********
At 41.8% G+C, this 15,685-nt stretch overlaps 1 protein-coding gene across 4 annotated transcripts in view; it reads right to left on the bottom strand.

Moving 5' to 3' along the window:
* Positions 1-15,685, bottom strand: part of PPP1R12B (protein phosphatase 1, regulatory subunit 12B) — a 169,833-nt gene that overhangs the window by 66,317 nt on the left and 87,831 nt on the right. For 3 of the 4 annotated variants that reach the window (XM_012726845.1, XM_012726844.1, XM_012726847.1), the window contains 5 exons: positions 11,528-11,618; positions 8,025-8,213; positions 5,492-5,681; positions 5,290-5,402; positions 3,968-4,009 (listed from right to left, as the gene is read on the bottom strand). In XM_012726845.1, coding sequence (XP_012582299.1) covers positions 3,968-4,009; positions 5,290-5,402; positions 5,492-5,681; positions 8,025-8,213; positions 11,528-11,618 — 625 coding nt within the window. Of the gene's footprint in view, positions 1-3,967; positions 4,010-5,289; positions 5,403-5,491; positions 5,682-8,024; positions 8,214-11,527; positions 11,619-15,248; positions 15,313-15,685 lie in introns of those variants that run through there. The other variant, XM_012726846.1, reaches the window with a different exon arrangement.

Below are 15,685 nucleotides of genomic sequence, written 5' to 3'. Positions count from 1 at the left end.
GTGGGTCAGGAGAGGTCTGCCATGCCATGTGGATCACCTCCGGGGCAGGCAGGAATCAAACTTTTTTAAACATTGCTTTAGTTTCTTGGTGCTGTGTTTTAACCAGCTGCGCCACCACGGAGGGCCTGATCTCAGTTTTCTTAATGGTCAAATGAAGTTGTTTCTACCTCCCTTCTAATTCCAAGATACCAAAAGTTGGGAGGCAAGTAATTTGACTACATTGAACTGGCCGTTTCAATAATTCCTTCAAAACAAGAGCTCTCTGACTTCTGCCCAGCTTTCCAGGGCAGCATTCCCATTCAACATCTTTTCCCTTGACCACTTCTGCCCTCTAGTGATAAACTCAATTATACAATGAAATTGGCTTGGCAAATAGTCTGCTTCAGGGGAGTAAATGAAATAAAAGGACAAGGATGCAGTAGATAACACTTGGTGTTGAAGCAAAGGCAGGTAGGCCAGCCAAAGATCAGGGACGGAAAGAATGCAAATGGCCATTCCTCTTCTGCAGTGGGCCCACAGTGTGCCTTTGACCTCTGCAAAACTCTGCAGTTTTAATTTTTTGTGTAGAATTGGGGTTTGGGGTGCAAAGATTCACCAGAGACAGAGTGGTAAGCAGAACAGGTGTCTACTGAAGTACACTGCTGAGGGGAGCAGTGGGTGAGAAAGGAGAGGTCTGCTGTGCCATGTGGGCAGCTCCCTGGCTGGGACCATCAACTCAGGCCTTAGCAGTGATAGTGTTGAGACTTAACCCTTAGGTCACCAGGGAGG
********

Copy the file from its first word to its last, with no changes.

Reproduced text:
At 41.8% G+C, this 15,685-nt stretch overlaps 1 protein-coding gene across 4 annotated transcripts in view; it reads right to left on the bottom strand.

Moving 5' to 3' along the window:
* Positions 1-15,685, bottom strand: part of PPP1R12B (protein phosphatase 1, regulatory subunit 12B) — a 169,833-nt gene that overhangs the window by 66,317 nt on the left and 87,831 nt on the right. For 3 of the 4 annotated variants that reach the window (XM_012726845.1, XM_012726844.1, XM_012726847.1), the window contains 5 exons: positions 11,528-11,618; positions 8,025-8,213; positions 5,492-5,681; positions 5,290-5,402; positions 3,968-4,009 (listed from right to left, as the gene is read on the bottom strand). In XM_012726845.1, coding sequence (XP_012582299.1) covers positions 3,968-4,009; positions 5,290-5,402; positions 5,492-5,681; positions 8,025-8,213; positions 11,528-11,618 — 625 coding nt within the window. Of the gene's footprint in view, positions 1-3,967; positions 4,010-5,289; positions 5,403-5,491; positions 5,682-8,024; positions 8,214-11,527; positions 11,619-15,248; positions 15,313-15,685 lie in introns of those variants that run through there. The other variant, XM_012726846.1, reaches the window with a different exon arrangement.

Below are 15,685 nucleotides of genomic sequence, written 5' to 3'. Positions count from 1 at the left end.
GTGGGTCAGGAGAGGTCTGCCATGCCATGTGGATCACCTCCGGGGCAGGCAGGAATCAAACTTTTTTAAACATTGCTTTAGTTTCTTGGTGCTGTGTTTTAACCAGCTGCGCCACCACGGAGGGCCTGATCTCAGTTTTCTTAATGGTCAAATGAAGTTGTTTCTACCTCCCTTCTAATTCCAAGATACCAAAAGTTGGGAGGCAAGTAATTTGACTACATTGAACTGGCCGTTTCAATAATTCCTTCAAAACAAGAGCTCTCTGACTTCTGCCCAGCTTTCCAGGGCAGCATTCCCATTCAACATCTTTTCCCTTGACCACTTCTGCCCTCTAGTGATAAACTCAATTATACAATGAAATTGGCTTGGCAAATAGTCTGCTTCAGGGGAGTAAATGAAATAAAAGGACAAGGATGCAGTAGATAACACTTGGTGTTGAAGCAAAGGCAGGTAGGCCAGCCAAAGATCAGGGACGGAAAGAATGCAAATGGCCATTCCTCTTCTGCAGTGGGCCCACAGTGTGCCTTTGACCTCTGCAAAACTCTGCAGTTTTAATTTTTTGTGTAGAATTGGGGTTTGGGGTGCAAAGATTCACCAGAGACAGAGTGGTAAGCAGAACAGGTGTCTACTGAAGTACACTGCTGAGGGGAGCAGTGGGTGAGAAAGGAGAGGTCTGCTGTGCCATGTGGGCAGCTCCCTGGCTGGGACCATCAACTCAGGCCTTAGCAGTGATAGTGTTGAGACTTAACCCTTAGGTCACCAGGGAGG